Frustrated Microsoft Windows Vista Home PC users are pointing the finger at Dell for continuing to sell machines that foul up when configured with the RAID facility.
The apparent issue with certain Intel RAID controllers and Microsoft's latest operating system, Vista - which got its long-awaited retail release on 30 January 2007 - has been a hotly debated topic in online forums for several months.
RAID (Redundant Array of Inexpensive or Independent Drives) pulls together multiple hard-disk drives into a single logical unit, which should simplify what the operating system sees while improving fault-tolerance for the user.
Though it is a system typically used in servers where file-sharing is intensive, RAID has become increasingly popular with home PC users too.
However, Vista users are complaining that they have to disable the RAID facility to make their Dell Dimension 9200 PC work fully.
On Dell's "community forum" many of the posts say that an Intel iastor driver (iaStor.sys) error is causing Vista to regularly freeze.
It seems that combinations of RAID configuration, including striped (RAID 0) and mirrored (RAID 1), are affected on Dell's 9200 model, which ships with Vista and Intel's matrix storage system.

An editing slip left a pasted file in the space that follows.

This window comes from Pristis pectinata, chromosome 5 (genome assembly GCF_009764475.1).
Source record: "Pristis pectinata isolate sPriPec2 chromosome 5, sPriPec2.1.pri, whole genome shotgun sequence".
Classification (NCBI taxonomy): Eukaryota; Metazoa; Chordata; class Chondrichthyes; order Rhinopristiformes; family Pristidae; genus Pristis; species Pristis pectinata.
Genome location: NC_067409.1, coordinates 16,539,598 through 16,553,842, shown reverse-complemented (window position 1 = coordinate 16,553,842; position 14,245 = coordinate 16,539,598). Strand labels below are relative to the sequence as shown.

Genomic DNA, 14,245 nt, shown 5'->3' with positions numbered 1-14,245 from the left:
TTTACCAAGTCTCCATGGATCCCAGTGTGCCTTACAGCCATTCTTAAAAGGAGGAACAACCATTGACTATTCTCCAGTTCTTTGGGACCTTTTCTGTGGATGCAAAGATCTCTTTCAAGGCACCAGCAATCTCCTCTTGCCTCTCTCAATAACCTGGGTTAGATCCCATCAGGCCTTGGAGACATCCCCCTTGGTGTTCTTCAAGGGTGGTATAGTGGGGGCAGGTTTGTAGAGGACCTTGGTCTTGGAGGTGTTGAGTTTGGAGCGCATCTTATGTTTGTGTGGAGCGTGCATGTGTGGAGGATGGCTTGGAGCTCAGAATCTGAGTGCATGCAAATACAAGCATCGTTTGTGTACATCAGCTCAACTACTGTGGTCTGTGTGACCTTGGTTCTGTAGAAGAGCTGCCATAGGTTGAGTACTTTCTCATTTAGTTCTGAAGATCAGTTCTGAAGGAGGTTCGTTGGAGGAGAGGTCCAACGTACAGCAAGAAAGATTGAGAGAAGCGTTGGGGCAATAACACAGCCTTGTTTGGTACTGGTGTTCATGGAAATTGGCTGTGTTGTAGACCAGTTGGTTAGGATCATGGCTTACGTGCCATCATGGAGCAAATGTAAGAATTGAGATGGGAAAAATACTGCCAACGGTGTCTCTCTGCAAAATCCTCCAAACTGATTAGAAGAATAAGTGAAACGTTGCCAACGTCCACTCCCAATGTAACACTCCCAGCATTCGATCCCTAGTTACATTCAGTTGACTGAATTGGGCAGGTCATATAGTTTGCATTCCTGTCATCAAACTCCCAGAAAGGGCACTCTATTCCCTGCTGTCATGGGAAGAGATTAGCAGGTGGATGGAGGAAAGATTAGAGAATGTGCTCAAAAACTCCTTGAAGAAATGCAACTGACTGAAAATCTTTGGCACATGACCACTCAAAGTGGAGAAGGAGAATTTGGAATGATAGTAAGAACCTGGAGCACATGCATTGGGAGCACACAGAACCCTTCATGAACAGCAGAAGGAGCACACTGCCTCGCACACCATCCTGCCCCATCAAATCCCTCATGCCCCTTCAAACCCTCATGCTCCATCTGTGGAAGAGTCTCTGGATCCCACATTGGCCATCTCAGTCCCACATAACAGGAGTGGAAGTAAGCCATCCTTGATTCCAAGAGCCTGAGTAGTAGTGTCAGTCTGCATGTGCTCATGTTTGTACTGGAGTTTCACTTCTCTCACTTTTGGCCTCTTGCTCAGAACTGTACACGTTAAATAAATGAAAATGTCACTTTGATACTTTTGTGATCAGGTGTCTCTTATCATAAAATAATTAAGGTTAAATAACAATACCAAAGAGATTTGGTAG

A Reg reader alerted us to the posts and said, "I'm pretty narked after spending a grand on a supposed high-end system that doesn't work reliably."
El Reg put in a call to the Dell home support team to try and work out why this has been happening and see what advice we would be given.
I explained to the chap on the other end of the line that my brand new Dell Dimension 9200 PC kept freezing and that it was reporting an iaStor error every 15 minutes or so, without hesitation he responded: "Yes Ma'am, this is a known problem with Dell PCs and Vista and it can be easily rectified."
He told me that all I needed to do to fix the problem was to open up the Dell PC, disconnect the cable at the back of the CD drive and then re-connect it to another port in the machine.
I expressed concern about my RAID configuration but was told that "the fix is very straightforward" and that he believed the problem was completely unrelated to RAID or Microsoft and instead pointed to a simple hardware conflict.
When asked if it would be a good idea to install Linux on my new Dell PC to work around the problem he advised that it would be a bad idea as Dell does not support the operating system, making the warranty invalid. A Compaq user was told similar some weeks back, according to Linux.com.
"There is a fix and the solution Dell offers is a permanent one", he added.
But online at least, the debate rages on. ®